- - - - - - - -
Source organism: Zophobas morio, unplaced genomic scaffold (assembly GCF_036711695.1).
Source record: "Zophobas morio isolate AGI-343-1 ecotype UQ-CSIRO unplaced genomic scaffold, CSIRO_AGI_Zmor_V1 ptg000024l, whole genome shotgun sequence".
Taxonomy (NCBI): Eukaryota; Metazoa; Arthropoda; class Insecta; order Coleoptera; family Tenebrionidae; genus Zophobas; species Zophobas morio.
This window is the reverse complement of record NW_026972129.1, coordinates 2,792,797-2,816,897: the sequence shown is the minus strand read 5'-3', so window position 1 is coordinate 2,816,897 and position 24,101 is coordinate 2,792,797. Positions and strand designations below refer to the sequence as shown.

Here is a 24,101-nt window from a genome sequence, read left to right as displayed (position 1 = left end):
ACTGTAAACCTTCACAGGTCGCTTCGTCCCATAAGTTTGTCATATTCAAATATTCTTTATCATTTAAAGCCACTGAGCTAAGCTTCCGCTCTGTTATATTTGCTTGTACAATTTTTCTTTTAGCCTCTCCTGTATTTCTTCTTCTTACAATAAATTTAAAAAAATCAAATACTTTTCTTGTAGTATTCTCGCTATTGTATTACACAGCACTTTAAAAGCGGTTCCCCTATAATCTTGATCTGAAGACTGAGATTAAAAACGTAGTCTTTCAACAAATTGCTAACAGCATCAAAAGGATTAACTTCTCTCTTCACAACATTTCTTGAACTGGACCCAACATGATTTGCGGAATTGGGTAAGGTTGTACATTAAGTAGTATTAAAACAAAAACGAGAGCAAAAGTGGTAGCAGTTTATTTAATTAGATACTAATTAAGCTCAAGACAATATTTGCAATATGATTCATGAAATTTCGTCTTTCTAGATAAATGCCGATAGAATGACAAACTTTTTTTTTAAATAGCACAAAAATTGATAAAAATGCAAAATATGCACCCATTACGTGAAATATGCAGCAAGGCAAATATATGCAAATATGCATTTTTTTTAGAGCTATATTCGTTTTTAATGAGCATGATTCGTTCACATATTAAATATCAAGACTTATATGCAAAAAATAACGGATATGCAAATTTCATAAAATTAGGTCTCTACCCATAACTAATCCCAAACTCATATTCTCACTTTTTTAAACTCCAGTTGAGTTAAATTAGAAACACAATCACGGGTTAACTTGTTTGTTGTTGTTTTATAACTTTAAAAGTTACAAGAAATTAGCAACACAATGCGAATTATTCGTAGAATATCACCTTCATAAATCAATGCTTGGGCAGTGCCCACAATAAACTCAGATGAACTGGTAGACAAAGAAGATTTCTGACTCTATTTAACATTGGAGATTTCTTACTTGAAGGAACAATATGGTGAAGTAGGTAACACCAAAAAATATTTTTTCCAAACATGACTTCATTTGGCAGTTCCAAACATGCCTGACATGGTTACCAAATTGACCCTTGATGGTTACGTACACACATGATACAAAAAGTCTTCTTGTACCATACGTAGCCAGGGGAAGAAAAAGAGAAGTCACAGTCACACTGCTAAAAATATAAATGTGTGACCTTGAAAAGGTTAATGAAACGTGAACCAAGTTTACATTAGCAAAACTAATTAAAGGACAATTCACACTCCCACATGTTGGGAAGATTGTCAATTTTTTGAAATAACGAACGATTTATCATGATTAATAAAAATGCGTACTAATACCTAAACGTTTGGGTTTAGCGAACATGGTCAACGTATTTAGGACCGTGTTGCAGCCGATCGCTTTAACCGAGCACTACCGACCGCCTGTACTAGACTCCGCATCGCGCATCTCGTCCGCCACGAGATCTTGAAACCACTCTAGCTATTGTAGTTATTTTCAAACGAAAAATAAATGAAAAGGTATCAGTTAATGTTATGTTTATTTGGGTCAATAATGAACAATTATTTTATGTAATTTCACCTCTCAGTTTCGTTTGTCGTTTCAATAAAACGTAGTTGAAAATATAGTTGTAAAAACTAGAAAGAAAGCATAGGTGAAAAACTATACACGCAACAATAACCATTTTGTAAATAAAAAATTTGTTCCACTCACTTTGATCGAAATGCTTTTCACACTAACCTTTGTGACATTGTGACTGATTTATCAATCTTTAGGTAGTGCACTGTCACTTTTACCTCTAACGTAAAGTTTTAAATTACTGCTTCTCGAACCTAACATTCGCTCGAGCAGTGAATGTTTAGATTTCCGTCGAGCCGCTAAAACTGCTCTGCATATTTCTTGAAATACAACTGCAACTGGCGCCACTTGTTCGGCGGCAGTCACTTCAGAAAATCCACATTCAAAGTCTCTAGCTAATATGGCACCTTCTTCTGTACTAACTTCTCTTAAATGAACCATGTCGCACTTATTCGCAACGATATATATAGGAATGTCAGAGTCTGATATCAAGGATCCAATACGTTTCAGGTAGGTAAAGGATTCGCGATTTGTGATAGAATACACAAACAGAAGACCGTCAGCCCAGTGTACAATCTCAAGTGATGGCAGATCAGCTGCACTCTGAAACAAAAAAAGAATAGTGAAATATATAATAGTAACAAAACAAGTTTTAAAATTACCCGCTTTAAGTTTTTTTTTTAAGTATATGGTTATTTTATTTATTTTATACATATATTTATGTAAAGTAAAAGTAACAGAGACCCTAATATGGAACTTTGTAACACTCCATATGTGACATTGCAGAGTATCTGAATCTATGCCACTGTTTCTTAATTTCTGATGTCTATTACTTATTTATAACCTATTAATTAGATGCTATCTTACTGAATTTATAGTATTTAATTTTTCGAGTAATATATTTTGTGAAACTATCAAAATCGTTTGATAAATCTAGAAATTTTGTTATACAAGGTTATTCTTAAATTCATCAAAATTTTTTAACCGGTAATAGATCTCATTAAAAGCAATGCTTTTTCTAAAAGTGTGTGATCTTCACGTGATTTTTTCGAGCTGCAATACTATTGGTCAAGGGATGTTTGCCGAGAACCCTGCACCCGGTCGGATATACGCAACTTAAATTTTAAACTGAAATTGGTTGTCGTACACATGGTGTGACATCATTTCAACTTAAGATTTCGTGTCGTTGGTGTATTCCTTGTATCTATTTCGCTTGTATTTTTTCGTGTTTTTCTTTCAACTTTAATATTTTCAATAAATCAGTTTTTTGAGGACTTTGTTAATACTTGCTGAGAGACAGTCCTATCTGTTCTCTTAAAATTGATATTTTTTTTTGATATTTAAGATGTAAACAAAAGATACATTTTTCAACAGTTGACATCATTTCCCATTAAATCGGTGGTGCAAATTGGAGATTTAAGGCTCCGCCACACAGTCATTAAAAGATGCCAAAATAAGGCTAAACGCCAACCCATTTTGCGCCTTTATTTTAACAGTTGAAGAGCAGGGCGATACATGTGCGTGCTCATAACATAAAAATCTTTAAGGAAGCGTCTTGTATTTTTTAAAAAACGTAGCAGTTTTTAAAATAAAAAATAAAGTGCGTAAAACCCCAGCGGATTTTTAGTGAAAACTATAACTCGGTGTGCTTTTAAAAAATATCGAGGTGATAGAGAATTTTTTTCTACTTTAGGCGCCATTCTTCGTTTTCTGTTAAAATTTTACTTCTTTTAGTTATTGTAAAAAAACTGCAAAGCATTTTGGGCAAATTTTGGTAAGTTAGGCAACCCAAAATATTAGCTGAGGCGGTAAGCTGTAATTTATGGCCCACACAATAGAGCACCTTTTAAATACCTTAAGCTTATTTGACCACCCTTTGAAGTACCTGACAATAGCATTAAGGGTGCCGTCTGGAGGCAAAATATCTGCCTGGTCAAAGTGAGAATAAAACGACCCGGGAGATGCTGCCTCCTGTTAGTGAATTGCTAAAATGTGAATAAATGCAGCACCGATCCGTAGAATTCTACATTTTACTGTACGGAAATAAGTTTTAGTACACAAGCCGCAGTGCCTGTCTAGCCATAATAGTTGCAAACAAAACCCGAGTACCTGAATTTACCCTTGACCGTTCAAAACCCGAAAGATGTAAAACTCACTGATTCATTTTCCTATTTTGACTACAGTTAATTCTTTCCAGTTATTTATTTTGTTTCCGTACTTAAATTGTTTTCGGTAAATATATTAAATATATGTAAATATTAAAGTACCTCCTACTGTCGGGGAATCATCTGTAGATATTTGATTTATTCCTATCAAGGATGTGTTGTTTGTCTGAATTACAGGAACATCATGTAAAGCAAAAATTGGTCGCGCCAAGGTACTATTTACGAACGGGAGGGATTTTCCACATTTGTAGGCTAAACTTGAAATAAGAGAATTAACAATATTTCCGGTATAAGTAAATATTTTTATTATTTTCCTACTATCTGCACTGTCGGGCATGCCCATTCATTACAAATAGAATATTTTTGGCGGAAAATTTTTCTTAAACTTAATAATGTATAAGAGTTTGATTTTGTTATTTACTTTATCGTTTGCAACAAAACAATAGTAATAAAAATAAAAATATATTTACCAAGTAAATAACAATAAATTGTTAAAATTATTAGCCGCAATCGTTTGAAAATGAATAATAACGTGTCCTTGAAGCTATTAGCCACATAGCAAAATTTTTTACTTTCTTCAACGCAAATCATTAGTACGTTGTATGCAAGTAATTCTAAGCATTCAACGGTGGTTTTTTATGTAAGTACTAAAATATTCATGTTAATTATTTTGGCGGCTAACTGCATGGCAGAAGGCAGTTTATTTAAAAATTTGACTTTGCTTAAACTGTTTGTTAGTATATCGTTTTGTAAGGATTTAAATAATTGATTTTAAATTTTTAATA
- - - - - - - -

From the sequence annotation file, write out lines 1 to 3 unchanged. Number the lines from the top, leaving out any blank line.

Source organism: Zophobas morio, unplaced genomic scaffold (assembly GCF_036711695.1).
Source record: "Zophobas morio isolate AGI-343-1 ecotype UQ-CSIRO unplaced genomic scaffold, CSIRO_AGI_Zmor_V1 ptg000024l, whole genome shotgun sequence".
Taxonomy (NCBI): Eukaryota; Metazoa; Arthropoda; class Insecta; order Coleoptera; family Tenebrionidae; genus Zophobas; species Zophobas morio.